Sutliff Private Stock Golden Age Tobacco Review

Adam J. Smith
Tin Notes:
Distinctive flavourful blend, darkened tobaccos with Perique. From Altadis Website: Perfect for Fans of Elizabethan. We can thank the Golden Age of Exploration for introducing the Old World to Perique. Perique lovers everywhere will marvel at this distinctively flavoured mixture combined with Turkish, Burley, Black Cavendish and Virginia.

When I first approached the Sutliff Private Stock blends, I expected to find nothing but heavily cased, flavoured aromatics. Of course, I was pleasantly surprised to discover that nothing could be further from the truth – while applied flavours do play a large role in many of the Sutliff blends, there are also offerings for those who seek the more "traditional" tobaccos; albeit they are produced with propylene glycol as a humectant.

A blend of Virginias, spiked with Perique and Cavendish, Golden Age is one such offering. Harkening back to the days of the British Commonwealth Tobacco Act, this blend highlights the natural flavours of the constituent tobaccos. As with many tobaccos touted to be a replacement for a blend long-lost, many have stated displeasure with this blend simply for not being an exact replica (something that I maintain is impossible to produce) – however, be that as it may, this is a very fine blend when taken in it’s own right, and I must say I do find it reminiscent of the Deluxe Navy Rolls and Flake offered under the Dunhill logo today.

As with all the Sutliff Private Stock blends, the tin art is spectacular. Golden Age features a recreation of an early Spanish map of North America over the familiar black background and golden lettering. The tin itself is slightly larger than the usual pop-top offerings (ala McClelland, C&D, GL Pease amongst others), and does only contain 1.5oz of tobacco, likely well settled during shipping.

The tobacco ships slightly on the damp side for my liking, however, it can be smoked straight out of the tin with little to no trouble. Personally, however, I would recommend allowing it to air for at least half-an-hour or so as this seems to "round out" the flavour profile (and allows for a cooler, dryer smoke). Packing is a cinch, with this tobacco responding well to pretty much any method and pipe that I tried. I did find the strongest flavour profiles came through when smoked in a wide chamber, using the "Three-Stage" packing method.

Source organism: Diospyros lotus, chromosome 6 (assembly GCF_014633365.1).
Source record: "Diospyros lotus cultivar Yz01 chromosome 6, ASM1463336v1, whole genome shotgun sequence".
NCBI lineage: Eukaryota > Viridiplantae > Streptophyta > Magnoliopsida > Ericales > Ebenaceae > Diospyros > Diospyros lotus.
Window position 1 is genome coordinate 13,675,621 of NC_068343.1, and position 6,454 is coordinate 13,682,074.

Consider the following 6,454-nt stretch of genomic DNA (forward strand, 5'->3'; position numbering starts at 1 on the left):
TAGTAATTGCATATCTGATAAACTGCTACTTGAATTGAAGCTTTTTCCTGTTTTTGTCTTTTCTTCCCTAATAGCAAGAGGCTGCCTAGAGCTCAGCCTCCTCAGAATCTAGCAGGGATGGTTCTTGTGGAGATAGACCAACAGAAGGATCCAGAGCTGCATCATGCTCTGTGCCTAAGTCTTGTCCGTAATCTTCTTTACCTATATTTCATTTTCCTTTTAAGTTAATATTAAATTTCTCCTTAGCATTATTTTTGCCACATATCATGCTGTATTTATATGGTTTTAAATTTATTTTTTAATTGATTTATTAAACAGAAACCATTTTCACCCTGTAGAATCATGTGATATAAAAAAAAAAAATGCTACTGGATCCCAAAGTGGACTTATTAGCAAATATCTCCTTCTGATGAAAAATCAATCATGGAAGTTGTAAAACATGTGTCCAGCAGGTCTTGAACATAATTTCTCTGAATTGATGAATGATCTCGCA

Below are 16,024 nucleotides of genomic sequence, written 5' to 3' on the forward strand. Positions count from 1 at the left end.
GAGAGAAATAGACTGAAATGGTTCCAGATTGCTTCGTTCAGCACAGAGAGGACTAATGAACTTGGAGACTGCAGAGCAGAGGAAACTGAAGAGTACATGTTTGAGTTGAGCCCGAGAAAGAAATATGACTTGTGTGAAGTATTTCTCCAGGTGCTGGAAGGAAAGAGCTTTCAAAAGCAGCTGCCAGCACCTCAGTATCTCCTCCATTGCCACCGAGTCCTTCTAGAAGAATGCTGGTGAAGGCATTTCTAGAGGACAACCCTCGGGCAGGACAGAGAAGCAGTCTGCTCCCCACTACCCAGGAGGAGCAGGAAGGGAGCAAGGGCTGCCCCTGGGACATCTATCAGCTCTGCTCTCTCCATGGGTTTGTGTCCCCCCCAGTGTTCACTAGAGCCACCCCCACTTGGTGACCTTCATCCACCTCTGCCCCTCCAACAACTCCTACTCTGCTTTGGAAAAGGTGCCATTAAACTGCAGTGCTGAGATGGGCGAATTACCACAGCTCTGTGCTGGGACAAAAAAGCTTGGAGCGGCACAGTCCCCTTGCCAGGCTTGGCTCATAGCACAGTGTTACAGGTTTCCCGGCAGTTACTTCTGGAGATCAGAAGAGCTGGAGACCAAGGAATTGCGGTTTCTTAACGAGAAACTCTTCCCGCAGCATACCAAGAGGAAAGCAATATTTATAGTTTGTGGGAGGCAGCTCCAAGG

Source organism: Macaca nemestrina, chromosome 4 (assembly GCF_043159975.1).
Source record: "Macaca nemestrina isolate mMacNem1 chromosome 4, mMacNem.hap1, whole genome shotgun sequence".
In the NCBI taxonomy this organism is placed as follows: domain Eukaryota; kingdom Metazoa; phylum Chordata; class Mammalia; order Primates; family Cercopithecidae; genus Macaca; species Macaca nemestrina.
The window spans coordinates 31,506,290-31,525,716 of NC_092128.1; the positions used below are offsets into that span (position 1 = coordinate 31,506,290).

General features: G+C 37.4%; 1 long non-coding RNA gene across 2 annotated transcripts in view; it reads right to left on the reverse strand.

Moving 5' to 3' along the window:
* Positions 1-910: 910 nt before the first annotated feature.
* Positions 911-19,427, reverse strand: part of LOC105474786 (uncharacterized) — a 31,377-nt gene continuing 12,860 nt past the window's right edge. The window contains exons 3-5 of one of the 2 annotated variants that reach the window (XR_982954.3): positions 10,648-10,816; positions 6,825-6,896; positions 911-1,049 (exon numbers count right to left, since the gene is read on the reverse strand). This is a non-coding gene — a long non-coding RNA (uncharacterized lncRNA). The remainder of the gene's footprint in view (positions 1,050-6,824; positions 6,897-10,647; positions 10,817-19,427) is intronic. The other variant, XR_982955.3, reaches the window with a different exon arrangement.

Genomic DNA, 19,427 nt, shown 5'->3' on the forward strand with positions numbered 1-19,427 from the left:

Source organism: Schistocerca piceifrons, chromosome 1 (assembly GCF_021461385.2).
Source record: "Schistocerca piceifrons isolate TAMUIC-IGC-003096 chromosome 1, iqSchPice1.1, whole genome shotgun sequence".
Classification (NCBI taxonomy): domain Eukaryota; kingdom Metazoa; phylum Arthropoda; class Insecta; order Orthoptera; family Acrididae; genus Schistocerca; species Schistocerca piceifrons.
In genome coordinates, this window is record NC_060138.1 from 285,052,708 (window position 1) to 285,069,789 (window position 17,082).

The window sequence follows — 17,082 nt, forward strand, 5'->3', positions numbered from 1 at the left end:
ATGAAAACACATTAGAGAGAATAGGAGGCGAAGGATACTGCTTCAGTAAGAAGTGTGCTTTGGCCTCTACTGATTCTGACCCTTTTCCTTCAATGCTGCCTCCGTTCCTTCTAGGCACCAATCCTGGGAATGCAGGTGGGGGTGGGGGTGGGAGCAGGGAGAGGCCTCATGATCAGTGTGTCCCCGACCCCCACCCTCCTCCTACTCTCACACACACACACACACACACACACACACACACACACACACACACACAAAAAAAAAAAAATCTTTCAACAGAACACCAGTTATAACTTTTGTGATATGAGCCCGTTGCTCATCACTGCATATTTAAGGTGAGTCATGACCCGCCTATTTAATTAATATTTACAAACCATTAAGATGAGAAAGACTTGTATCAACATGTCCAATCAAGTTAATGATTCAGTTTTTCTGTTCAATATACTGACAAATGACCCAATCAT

A coarse-cut ribbon of tans, chocolate browns, and black leaf. The tin-note holds the distinctive liquor-like aroma of Perique, propped up by muted earthy, almost fruity notes. There is a some indication of heavily stoved and pressed Virginias, as belied by the slightest hint of "ketchup", which continues to develop as the tobacco ages in an oxygen rich environment.

A pre-light draw brings a distinct note of raisin, supported by grassy and brown-sugar sweetness; which does not linger on the palate. Charring light reveals the wonderful subtle grassy sweetness of the bright Virginias underpinned with a rich caramel and honey flavour. The smoke takes on a thick quality almost immediately, and rarely takes more than a single match to char. With true light, the grassy-sweet Virginias continue to dominate, with the honey sweet Cavendish(?) playing a strong second fiddle. Fleeting notes of raisin and fig can be detected on the back of the palate, while an almost brown-butter and rum nuance slowly develop as the bowl progresses.


As the bowl progresses through the half-way point, the brown-butter and raisin flavour continues to grow bolder, while the sweeter tones meld into a wonderful, earthy flavour that is reminiscent of both toasted marshmallow and honey-dew. The fig like flavours of the Perique continue to add depth and character, yet I don’t detect the peppery note that I often associate with the fermented leaf; due, I believe to the leaf being used extremely sparingly.

The bottom third of the bowl brings deep and rich earthy, musty notes of soil to the forefront of the flavour profile while maintaining the muted, grassy sweetness of the top portions of the bowl. The brown-butter flavour also continues to spring forth, while the raisin like notes meld into something closer to currant. Deep, rich, earthy notes of leather and wet leaves begin to take shape, albeit never growing dominant. The figgy notes of Perique continue to provide complexity deep in the background, without ever growing overly bold as I often find happens with Virginia / Perique blends.